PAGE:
25 ml 1M LiCl5 ml 10% IGEPAL5 ml 10% Deoxycholate1 ml 1M Tris-8.1200 ul 0.5M EDTA64 ml WaterProtease inhibitors Leupeptin 2 mg/ml in waterAprotinin 2 mg/ml in waterPMSF 0.2 M

B. Nebulization

You can purchase Nebulizer, Number 4101 or 4101UO, from a local supplier, whose name you can obtain by calling the manufacturer:

IPI Medical Products Inc.3217 North KilpatrickChicago, IL 60641phone:  777-0900

The president of IPI is Walter Levine so if you have any troubles ordering them be sure to ask for him and/or to tell them that these devices are: "NOT INTENDED FOR PATIENT USE"

Basically we follow a protocol sent to us by Steve Surzycki at the Department of Biology, Indiana University.

There are two small problems that we solved as follows:

  1. You have to cover the hole where normally the mouth piece gets attached to; cover that hole with a cap QS-T from ISOLAB Inc. .

  2. The other problem that may occur is that the nebulizer leaks where the hose for the nitrogen gets attached. It seems that Nalgene tubing seals better that the tubing which comes with the nebulizer. The nebulizer might still leak somewhat at the top, you can't avoid that.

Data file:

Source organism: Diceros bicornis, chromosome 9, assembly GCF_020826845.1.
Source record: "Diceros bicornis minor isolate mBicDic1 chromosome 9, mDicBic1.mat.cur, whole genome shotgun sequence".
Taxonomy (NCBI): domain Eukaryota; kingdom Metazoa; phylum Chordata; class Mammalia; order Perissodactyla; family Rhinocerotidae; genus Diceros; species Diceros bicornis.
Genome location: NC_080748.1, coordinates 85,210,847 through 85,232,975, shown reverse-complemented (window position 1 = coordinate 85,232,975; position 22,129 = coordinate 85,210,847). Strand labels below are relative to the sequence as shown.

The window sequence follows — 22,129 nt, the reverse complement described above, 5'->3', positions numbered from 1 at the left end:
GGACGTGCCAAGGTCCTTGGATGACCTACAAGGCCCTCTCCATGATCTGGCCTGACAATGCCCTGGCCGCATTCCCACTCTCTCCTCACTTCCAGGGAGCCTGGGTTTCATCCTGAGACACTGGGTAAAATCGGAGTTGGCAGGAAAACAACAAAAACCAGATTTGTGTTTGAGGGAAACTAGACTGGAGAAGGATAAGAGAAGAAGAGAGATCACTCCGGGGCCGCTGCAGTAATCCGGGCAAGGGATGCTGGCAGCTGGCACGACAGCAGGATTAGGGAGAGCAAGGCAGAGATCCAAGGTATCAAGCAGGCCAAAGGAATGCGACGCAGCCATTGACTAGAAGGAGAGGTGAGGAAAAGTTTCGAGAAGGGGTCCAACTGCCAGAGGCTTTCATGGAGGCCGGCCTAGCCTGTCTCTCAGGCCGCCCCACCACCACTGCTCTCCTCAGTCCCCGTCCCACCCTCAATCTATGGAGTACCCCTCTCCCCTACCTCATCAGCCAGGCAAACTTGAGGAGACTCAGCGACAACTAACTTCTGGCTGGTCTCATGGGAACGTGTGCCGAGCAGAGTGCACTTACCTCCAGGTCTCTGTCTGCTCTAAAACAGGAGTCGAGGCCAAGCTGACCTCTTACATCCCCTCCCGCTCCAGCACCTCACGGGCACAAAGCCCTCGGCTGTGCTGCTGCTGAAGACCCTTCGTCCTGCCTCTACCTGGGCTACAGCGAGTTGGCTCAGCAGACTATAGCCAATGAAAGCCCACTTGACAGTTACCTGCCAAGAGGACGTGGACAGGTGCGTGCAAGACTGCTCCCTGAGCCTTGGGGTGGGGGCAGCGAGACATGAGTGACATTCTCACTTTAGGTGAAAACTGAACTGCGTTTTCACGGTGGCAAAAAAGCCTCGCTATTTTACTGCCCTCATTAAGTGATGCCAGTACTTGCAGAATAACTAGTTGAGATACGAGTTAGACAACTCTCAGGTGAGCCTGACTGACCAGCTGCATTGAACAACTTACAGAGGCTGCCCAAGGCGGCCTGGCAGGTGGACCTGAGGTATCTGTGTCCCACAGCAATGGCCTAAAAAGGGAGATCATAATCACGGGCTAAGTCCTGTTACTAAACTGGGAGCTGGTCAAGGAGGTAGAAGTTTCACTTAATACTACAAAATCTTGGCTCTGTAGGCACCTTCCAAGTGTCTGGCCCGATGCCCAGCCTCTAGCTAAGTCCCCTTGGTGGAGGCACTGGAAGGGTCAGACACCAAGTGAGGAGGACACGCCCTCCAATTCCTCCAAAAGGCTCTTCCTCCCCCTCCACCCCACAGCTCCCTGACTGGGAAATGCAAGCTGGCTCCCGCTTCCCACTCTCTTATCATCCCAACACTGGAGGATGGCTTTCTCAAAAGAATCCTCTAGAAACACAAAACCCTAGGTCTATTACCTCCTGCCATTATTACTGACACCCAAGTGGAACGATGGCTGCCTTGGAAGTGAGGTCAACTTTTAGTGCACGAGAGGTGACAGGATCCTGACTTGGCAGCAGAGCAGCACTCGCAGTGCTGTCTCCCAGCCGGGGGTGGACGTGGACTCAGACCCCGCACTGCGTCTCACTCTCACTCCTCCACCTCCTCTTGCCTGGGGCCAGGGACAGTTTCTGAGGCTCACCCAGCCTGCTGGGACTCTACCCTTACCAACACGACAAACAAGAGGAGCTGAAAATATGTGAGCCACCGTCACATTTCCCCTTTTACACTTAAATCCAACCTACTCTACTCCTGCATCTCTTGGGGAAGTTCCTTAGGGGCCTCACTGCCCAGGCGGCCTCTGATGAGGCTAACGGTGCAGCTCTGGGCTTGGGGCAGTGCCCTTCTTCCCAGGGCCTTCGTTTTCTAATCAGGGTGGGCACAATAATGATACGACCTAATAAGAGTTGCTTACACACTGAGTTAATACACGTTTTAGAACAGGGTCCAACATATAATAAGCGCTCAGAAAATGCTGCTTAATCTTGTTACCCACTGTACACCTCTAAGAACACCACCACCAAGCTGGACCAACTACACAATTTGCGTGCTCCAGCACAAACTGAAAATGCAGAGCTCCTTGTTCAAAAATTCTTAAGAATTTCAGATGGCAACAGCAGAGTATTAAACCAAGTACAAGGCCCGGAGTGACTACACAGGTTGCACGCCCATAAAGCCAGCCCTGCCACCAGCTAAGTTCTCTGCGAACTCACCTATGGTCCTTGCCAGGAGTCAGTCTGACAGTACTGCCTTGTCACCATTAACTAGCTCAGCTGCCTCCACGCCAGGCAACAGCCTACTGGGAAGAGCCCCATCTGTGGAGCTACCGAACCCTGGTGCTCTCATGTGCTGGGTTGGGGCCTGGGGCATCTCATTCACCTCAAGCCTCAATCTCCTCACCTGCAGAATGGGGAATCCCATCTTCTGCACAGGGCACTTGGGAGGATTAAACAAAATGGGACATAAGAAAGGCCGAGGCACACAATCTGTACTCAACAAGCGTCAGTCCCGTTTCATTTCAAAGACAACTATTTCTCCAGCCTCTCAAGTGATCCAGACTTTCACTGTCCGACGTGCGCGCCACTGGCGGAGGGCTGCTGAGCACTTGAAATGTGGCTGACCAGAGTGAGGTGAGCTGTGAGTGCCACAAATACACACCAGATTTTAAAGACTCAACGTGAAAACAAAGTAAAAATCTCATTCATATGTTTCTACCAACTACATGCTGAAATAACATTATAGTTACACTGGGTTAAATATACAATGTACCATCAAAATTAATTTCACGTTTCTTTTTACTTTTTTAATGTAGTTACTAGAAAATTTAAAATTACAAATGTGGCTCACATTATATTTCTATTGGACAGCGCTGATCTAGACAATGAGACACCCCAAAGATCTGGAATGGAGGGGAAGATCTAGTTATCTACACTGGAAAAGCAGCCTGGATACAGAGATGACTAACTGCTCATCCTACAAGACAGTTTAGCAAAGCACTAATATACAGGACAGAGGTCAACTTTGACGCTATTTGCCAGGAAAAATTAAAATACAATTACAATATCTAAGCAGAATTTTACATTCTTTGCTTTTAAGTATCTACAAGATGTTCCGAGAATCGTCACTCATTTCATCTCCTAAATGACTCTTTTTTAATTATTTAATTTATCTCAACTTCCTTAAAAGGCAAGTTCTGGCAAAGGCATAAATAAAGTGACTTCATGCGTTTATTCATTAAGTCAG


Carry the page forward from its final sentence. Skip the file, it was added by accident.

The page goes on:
Nebulizer Summary:

A nebulizer containing 2 ml of a buffered DNA solution containing 25-50% glycerol is placed in an ice-water bath and subjected to nitrogen gas at a pressure of 8-10 psi for 2.5 minutes for nebulizing BACs . Nitrogen gas pressure is the primary determinant of DNA fragment size, and although pressure studies should be performed with each BAC, cosmid or plasmid, a pressure of 8-10 psi almost always resulted in the desired fragment size range. As discussed above for sonication, the use of an ice-water bath for nebulization also is critical to the generation of evenly distributed DNA fragments. During the nebulization process, unavoidable leaks are minimized by securely tightening the lid for nebulizer chamber and sealing the larger hole in the